Through the construction of neighborhood nodes, a number of hams can work IRLP at the same time. ... Kind of like an HF radio for each part of town. The cost of an IRLP node is about $200 each plus the sharing of someone's high speed internet at their house. Medium scan TV is planned for international transmissions between Victoria and other IRLP nodes. A special node would be reserved for TV and would be on a 70cm frequency.
Several members are interested in building neighborhood IRLP nodes on HF frequencies. This would allow people on 2M to call into the node and attempt to make contacts on the HF band. This is probably the simplest approach to a 2m to 10m cross band simplex mode repeater and can make use of the existing IRLP node 1170 on 146.54 Mhz.
A cross band repeater / IRLP system offering full duplex operation is in the planning stages. Theoretically IRLP supports full duplex but is rarely used in this mode. This would allow full duplex cross band radios to make telephone quality connections between neighborhoods.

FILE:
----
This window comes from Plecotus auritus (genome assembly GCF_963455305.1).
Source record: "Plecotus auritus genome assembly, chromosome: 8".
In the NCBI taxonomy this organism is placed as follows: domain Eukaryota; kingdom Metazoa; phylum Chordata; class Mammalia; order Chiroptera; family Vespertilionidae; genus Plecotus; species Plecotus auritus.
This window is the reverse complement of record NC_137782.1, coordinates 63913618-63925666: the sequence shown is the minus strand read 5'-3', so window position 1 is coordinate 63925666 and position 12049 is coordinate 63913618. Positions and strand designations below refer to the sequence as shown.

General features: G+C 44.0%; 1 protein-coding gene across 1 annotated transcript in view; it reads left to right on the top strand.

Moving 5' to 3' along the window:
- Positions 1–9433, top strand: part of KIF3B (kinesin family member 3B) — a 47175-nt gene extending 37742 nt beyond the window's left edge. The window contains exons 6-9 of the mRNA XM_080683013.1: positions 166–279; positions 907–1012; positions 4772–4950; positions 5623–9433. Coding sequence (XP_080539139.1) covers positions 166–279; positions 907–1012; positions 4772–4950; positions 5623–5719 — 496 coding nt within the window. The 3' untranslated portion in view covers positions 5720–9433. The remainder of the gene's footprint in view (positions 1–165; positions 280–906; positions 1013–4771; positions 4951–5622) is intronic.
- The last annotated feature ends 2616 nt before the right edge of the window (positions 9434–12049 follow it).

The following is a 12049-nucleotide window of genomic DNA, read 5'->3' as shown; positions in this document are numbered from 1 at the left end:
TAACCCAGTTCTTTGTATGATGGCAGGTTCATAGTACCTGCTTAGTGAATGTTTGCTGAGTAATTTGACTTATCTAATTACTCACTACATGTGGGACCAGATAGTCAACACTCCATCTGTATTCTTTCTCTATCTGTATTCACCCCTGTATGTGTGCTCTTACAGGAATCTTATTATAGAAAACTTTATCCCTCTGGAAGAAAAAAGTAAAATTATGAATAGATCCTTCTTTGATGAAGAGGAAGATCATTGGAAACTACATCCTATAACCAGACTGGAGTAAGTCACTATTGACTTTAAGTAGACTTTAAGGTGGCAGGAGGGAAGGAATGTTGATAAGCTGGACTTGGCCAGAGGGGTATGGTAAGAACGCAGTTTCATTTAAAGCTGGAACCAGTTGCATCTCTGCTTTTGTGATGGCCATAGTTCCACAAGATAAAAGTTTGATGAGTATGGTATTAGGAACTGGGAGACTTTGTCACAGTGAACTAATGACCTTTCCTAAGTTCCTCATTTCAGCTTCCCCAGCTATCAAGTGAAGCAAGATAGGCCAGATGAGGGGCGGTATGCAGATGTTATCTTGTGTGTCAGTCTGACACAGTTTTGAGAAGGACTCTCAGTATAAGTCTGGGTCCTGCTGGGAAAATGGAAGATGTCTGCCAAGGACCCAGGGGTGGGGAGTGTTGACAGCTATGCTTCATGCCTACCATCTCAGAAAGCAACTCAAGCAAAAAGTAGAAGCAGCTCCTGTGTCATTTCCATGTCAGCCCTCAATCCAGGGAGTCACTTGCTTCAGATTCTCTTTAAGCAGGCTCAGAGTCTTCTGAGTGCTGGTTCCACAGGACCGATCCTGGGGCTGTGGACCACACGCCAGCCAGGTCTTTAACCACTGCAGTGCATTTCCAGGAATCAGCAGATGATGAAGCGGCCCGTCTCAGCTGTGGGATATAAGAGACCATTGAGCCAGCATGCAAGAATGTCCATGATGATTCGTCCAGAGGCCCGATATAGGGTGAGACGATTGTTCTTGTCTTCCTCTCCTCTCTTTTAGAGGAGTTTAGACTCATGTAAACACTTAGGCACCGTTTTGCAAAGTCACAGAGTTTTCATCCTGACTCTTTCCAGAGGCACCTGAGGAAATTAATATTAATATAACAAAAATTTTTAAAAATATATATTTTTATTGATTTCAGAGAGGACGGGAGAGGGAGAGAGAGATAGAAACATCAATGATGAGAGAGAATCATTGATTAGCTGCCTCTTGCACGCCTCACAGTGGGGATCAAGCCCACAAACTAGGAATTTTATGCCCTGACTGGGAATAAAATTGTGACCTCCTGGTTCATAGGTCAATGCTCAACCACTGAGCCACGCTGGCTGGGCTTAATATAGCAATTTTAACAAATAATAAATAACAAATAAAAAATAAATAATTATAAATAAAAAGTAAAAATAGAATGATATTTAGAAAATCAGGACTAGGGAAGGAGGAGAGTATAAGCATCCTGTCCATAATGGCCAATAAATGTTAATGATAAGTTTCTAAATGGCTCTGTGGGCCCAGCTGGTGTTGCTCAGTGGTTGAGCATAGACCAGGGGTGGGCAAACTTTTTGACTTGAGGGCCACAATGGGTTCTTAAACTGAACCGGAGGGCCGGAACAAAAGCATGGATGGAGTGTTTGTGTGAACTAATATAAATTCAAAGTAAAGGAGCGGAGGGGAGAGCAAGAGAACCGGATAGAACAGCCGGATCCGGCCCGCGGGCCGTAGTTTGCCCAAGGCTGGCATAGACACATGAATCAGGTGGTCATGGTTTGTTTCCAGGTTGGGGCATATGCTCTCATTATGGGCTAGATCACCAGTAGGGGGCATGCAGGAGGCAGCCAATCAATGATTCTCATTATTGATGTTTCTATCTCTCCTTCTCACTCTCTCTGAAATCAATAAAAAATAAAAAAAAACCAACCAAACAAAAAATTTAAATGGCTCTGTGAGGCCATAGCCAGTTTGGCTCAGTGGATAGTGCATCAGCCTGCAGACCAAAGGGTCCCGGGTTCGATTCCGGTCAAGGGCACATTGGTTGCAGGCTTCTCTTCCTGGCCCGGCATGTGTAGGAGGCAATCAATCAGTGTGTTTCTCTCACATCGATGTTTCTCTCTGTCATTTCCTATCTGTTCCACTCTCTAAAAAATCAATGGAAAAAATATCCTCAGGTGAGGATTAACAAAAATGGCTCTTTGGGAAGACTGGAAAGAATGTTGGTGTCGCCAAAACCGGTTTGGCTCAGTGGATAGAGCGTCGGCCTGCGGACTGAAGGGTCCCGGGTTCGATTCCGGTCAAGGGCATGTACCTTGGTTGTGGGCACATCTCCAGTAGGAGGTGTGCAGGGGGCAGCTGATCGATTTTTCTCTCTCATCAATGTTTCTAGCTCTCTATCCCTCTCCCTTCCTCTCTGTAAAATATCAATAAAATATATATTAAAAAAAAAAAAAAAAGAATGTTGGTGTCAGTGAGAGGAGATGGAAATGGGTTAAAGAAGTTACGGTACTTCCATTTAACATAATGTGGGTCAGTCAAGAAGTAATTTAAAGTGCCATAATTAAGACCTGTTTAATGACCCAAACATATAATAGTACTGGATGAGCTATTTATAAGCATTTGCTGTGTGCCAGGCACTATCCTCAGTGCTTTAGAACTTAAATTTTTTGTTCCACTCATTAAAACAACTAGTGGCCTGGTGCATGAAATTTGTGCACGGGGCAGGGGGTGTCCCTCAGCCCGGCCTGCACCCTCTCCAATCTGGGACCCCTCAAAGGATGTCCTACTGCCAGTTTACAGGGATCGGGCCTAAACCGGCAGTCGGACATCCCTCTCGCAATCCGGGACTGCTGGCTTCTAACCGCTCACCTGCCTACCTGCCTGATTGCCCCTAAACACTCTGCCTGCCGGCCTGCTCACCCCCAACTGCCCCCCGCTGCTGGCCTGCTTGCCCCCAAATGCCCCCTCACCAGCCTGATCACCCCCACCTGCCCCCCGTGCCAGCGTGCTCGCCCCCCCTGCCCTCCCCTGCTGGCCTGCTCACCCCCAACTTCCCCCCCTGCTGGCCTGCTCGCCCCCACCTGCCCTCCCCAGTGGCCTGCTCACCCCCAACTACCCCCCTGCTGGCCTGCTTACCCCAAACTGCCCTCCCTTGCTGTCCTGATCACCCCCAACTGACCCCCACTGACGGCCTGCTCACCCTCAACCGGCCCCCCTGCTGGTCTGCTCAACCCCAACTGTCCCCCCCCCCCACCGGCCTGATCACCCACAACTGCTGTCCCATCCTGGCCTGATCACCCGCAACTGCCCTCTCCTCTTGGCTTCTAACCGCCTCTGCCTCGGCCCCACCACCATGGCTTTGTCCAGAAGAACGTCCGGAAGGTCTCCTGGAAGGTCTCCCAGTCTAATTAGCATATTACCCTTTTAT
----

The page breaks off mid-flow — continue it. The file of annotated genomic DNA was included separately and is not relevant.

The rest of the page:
Classes in IRLP Node Building
During the spring of 2002 the club will be offering classes to help other hams build their own IRLP nodes. With a minimal knowledge of computers and some help in setting up their node many people will find it easy to maintain their own system. The cost to build your own node is equal to the cost of an old 2M radio, an old computer (100Mhz 486 minimum with 32 meg RAM) plus the $160 kit that is purchased through the IRLP site at www.irlp.net and is well within the budget of any amateur. You need to be on line with high speed internet.
IRLP Micro Node Construction
Node 1520 in Victoria BC was constructed using the RadioShack HTX-404 handheld. This radio offers CTCSS and will put out 5 watts on high power. Both the HTX-202 and HTX-404 radios have been used for 100% duty cycle on high power with the addition of a low speed power supply fan blowing directly on the back of the radio. The all aluminum backed radio is ideal for this purpose.
COS or Carrier Operated Squelch is required for IRLP operation. Wiring for HTX-404 and HTX-202 Handhelds was found by experimentation and below are the diagrams for doing it.